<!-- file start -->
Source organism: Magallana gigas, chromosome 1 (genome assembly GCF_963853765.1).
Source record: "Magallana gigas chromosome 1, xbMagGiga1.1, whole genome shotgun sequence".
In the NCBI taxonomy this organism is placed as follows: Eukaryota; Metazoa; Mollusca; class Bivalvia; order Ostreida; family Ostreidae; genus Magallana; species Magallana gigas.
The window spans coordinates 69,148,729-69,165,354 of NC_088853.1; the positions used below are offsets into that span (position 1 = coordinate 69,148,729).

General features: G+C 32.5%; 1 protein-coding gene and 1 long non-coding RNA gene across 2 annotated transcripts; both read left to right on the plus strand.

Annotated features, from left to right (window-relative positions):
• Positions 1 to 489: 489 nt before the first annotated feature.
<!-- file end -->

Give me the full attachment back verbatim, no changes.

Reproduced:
Source organism: Magallana gigas, chromosome 1 (genome assembly GCF_963853765.1).
Source record: "Magallana gigas chromosome 1, xbMagGiga1.1, whole genome shotgun sequence".
In the NCBI taxonomy this organism is placed as follows: Eukaryota; Metazoa; Mollusca; class Bivalvia; order Ostreida; family Ostreidae; genus Magallana; species Magallana gigas.
The window spans coordinates 69,148,729-69,165,354 of NC_088853.1; the positions used below are offsets into that span (position 1 = coordinate 69,148,729).

General features: G+C 32.5%; 1 protein-coding gene and 1 long non-coding RNA gene across 2 annotated transcripts; both read left to right on the plus strand.

Annotated features, from left to right (window-relative positions):
• Positions 1 to 489: 489 nt before the first annotated feature.